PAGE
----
assistance to these producers. GAO           FSA’s Tree Assistance Program does not cover crop production losses but provides partial cost
reviewed the 10 FSA and SBA disaster        reimbursement to replant or rehabilitate trees, bushes, and vines.
                                            c
assistance programs that become                 This refers to the loss of grazing land for livestock.
                                            d
available following a natural disaster          For the purposes of this table, GAO defines crops to include honeybees and farm-raised fish.
and that provide direct financial           GAO identified three factors that may limit small aquaculture and nursery
assistance or loans to these producers,     producers’ participation in the 6 disaster assistance programs for which they
interviewed agency officials and            could be eligible. In particular, the producers are often not aware of the
industry representatives, and reviewed      programs, have other options for assistance, or do not qualify because they do
agency documents and regulations.           not meet certain program requirements. Both FSA and SBA conduct outreach
What GAO Recommends                         related to their disaster assistance programs, but neither agency has specifically
                                            targeted its efforts toward small aquaculture and nursery producers. As a result,
GAO recommends that USDA and                eligible producers are missing opportunities to obtain assistance that could help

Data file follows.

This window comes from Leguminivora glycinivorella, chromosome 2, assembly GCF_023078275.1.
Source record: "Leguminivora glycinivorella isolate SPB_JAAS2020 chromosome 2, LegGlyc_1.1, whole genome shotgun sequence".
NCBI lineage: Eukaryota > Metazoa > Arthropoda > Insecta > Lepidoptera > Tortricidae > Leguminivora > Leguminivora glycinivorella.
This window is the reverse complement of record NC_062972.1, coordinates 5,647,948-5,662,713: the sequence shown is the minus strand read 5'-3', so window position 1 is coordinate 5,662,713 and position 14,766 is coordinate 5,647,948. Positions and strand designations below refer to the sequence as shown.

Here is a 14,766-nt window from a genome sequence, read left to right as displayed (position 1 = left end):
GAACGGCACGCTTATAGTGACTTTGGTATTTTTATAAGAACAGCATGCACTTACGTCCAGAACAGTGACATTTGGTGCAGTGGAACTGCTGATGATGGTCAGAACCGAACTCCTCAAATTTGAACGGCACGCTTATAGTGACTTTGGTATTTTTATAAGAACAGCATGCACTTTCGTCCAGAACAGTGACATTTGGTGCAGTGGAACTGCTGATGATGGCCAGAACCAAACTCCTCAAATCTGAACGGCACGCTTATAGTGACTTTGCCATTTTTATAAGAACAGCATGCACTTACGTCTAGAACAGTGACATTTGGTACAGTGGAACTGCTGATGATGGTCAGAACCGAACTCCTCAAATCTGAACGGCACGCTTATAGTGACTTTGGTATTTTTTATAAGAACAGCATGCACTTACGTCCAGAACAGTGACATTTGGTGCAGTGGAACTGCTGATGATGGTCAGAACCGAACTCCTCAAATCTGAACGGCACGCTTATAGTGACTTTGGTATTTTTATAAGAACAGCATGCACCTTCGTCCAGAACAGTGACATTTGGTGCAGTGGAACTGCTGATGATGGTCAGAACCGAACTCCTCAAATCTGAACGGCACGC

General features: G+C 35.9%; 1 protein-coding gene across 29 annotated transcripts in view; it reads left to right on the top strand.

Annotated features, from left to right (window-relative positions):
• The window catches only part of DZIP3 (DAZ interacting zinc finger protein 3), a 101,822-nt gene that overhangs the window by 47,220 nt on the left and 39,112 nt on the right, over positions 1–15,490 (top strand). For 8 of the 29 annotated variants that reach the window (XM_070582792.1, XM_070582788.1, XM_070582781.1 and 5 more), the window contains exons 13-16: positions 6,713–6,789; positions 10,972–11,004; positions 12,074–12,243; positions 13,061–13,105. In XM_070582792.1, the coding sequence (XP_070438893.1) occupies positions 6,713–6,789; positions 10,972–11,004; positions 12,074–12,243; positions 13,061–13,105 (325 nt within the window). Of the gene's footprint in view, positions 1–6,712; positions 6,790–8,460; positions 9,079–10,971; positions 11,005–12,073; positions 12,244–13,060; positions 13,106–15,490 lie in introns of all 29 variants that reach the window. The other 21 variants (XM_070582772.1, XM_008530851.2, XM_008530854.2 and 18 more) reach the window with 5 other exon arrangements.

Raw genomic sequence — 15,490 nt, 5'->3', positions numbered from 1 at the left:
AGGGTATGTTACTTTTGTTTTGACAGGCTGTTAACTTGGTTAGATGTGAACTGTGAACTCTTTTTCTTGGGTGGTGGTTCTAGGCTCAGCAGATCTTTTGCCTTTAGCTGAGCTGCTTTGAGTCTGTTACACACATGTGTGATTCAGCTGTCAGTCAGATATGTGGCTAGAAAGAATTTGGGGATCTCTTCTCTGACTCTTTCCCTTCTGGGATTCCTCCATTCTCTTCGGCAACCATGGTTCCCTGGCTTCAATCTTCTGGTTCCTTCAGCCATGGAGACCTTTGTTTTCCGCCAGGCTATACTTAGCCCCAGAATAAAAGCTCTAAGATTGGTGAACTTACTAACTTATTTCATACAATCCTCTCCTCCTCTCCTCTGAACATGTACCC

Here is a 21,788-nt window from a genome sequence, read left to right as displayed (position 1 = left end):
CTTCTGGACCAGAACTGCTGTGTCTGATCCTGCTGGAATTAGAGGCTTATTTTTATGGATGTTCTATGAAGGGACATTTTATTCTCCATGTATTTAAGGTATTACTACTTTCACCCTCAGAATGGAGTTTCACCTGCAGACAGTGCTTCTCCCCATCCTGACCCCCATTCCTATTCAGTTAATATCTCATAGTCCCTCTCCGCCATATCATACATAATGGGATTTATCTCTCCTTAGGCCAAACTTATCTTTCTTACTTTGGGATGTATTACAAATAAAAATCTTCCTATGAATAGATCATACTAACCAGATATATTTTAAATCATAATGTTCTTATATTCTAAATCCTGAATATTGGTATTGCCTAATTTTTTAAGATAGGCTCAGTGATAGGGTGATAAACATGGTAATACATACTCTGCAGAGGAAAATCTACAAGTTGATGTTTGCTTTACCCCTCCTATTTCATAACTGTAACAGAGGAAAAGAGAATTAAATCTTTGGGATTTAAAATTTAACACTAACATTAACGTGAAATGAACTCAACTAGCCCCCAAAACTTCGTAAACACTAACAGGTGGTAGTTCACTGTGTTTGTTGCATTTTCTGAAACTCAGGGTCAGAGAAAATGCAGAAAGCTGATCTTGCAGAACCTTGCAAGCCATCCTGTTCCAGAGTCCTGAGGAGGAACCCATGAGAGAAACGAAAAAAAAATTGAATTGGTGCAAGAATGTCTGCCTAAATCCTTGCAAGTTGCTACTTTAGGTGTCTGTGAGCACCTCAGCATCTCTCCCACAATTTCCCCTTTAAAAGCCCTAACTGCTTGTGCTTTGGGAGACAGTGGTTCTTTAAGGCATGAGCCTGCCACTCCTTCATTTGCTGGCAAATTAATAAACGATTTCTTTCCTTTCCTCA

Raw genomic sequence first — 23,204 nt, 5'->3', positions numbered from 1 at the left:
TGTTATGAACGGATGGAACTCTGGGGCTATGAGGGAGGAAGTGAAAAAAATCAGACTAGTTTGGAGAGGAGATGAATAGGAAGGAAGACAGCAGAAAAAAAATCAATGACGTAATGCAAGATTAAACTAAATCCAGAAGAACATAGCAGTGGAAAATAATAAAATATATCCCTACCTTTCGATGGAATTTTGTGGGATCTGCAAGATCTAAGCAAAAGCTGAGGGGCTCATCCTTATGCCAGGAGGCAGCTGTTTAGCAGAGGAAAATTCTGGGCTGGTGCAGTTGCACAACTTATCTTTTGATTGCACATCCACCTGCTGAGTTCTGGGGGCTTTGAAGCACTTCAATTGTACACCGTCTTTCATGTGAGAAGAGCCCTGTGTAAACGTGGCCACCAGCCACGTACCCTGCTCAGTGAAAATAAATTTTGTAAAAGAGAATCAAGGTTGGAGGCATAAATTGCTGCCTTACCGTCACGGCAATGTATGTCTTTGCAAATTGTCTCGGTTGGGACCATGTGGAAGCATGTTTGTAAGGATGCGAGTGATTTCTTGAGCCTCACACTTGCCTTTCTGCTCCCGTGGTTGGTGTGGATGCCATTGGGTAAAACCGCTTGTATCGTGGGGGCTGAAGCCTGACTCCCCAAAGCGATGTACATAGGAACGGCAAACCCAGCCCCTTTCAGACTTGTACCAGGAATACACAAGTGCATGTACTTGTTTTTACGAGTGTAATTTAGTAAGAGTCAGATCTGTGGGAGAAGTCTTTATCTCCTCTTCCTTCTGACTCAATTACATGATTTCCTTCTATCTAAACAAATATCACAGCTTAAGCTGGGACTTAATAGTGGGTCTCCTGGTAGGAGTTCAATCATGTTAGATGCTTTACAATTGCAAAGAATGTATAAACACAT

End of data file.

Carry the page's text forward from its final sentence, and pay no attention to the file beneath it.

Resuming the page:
SBA target outreach to small                them maintain a viable business after experiencing a natural disaster.
aquaculture and nursery producers, for
example, by building on existing            FSA and SBA engaged in some informal efforts to collaborate in providing
outreach, and develop a strategy to         disaster assistance to small aquaculture and nursery producers. However, the
formally collaborate on disaster            efforts were limited because FSA field staff know little about SBA’s disaster
assistance for such producers. USDA         assistance programs, and SBA staff know little about the factors that affect
and SBA generally concurred with            whether an agricultural loan will be repaid. GAO has reported that agencies with
GAO’s recommendations.                      complementary programs can enhance the value of these programs through
                                            interagency collaboration. Without more formal collaboration, small producers
View GAO-12-844. For more information,      may not be consistently referred by one agency to the other, leading to fewer
contact Lisa Shames at (202) 512-3841 or    opportunities for these small producers to get assistance for which they
shamesl@gao.gov and William B. Shear at